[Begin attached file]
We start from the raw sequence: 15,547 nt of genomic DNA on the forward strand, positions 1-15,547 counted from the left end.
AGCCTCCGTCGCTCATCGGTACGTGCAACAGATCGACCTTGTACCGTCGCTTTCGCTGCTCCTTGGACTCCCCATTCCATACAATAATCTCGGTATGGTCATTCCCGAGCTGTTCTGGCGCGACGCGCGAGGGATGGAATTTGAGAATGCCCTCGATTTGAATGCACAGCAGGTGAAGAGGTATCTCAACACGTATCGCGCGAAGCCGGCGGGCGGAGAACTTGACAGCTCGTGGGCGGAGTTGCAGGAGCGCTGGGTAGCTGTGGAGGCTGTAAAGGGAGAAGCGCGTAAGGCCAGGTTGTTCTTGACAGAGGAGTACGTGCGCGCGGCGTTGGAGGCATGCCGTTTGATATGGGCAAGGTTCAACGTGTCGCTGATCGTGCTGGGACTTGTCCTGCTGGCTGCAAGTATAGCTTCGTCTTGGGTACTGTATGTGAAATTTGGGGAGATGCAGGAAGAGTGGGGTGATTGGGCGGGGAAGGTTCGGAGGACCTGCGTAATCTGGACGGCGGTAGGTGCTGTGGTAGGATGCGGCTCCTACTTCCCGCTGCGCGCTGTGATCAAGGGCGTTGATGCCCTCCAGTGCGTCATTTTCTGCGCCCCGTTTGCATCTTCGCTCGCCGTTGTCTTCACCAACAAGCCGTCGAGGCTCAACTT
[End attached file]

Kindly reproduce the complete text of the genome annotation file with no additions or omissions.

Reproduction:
We start from the raw sequence: 15,547 nt of genomic DNA on the forward strand, positions 1-15,547 counted from the left end.
AGCCTCCGTCGCTCATCGGTACGTGCAACAGATCGACCTTGTACCGTCGCTTTCGCTGCTCCTTGGACTCCCCATTCCATACAATAATCTCGGTATGGTCATTCCCGAGCTGTTCTGGCGCGACGCGCGAGGGATGGAATTTGAGAATGCCCTCGATTTGAATGCACAGCAGGTGAAGAGGTATCTCAACACGTATCGCGCGAAGCCGGCGGGCGGAGAACTTGACAGCTCGTGGGCGGAGTTGCAGGAGCGCTGGGTAGCTGTGGAGGCTGTAAAGGGAGAAGCGCGTAAGGCCAGGTTGTTCTTGACAGAGGAGTACGTGCGCGCGGCGTTGGAGGCATGCCGTTTGATATGGGCAAGGTTCAACGTGTCGCTGATCGTGCTGGGACTTGTCCTGCTGGCTGCAAGTATAGCTTCGTCTTGGGTACTGTATGTGAAATTTGGGGAGATGCAGGAAGAGTGGGGTGATTGGGCGGGGAAGGTTCGGAGGACCTGCGTAATCTGGACGGCGGTAGGTGCTGTGGTAGGATGCGGCTCCTACTTCCCGCTGCGCGCTGTGATCAAGGGCGTTGATGCCCTCCAGTGCGTCATTTTCTGCGCCCCGTTTGCATCTTCGCTCGCCGTTGTCTTCACCAACAAGCCGTCGAGGCTCAACTT